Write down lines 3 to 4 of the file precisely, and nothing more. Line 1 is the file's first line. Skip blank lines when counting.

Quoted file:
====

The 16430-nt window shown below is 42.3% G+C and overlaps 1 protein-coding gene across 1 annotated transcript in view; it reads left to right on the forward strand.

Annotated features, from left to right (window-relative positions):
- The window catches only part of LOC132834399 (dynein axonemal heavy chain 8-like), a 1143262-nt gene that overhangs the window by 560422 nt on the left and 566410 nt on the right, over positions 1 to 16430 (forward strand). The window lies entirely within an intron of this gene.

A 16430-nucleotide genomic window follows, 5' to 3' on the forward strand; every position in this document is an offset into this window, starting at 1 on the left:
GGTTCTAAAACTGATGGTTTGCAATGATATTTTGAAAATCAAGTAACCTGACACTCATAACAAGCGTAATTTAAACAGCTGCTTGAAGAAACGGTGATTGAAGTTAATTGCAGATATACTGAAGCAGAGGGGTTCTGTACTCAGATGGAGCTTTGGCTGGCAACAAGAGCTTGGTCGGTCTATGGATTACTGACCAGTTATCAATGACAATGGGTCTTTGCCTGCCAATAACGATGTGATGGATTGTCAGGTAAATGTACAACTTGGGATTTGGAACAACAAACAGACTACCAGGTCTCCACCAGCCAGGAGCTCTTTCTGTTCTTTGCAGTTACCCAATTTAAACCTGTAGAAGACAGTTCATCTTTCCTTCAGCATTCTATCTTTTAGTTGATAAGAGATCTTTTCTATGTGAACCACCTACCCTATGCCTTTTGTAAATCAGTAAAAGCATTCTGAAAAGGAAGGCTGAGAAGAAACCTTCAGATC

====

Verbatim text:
- The window catches only part of LOC132834399 (dynein axonemal heavy chain 8-like), a 1143262-nt gene that overhangs the window by 560422 nt on the left and 566410 nt on the right, over positions 1 to 16430 (forward strand). The window lies entirely within an intron of this gene.

A 16430-nucleotide genomic window follows, 5' to 3' on the forward strand; every position in this document is an offset into this window, starting at 1 on the left: